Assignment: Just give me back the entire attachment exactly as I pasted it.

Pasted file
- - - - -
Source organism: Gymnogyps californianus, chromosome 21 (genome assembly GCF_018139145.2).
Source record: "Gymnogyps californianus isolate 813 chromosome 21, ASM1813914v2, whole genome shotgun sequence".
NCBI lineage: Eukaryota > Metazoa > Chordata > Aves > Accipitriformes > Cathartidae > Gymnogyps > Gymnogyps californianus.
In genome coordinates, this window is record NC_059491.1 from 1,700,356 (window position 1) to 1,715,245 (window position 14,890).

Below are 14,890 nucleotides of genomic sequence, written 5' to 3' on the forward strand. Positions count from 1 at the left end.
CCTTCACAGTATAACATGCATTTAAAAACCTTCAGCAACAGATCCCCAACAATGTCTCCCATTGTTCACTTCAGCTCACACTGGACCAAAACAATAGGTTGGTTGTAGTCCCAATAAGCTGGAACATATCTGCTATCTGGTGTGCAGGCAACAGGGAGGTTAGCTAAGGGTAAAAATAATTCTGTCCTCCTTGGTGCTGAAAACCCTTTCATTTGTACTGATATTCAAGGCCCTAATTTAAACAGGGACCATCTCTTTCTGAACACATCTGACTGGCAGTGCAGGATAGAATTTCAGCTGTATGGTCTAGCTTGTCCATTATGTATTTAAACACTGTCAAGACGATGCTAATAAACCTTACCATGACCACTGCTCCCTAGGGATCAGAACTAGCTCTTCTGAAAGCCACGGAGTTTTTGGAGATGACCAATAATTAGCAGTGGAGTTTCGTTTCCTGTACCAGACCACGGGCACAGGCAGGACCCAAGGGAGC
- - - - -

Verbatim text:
Source organism: Gymnogyps californianus, chromosome 21 (genome assembly GCF_018139145.2).
Source record: "Gymnogyps californianus isolate 813 chromosome 21, ASM1813914v2, whole genome shotgun sequence".
NCBI lineage: Eukaryota > Metazoa > Chordata > Aves > Accipitriformes > Cathartidae > Gymnogyps > Gymnogyps californianus.
In genome coordinates, this window is record NC_059491.1 from 1,700,356 (window position 1) to 1,715,245 (window position 14,890).

Below are 14,890 nucleotides of genomic sequence, written 5' to 3' on the forward strand. Positions count from 1 at the left end.
CCTTCACAGTATAACATGCATTTAAAAACCTTCAGCAACAGATCCCCAACAATGTCTCCCATTGTTCACTTCAGCTCACACTGGACCAAAACAATAGGTTGGTTGTAGTCCCAATAAGCTGGAACATATCTGCTATCTGGTGTGCAGGCAACAGGGAGGTTAGCTAAGGGTAAAAATAATTCTGTCCTCCTTGGTGCTGAAAACCCTTTCATTTGTACTGATATTCAAGGCCCTAATTTAAACAGGGACCATCTCTTTCTGAACACATCTGACTGGCAGTGCAGGATAGAATTTCAGCTGTATGGTCTAGCTTGTCCATTATGTATTTAAACACTGTCAAGACGATGCTAATAAACCTTACCATGACCACTGCTCCCTAGGGATCAGAACTAGCTCTTCTGAAAGCCACGGAGTTTTTGGAGATGACCAATAATTAGCAGTGGAGTTTCGTTTCCTGTACCAGACCACGGGCACAGGCAGGACCCAAGGGAGC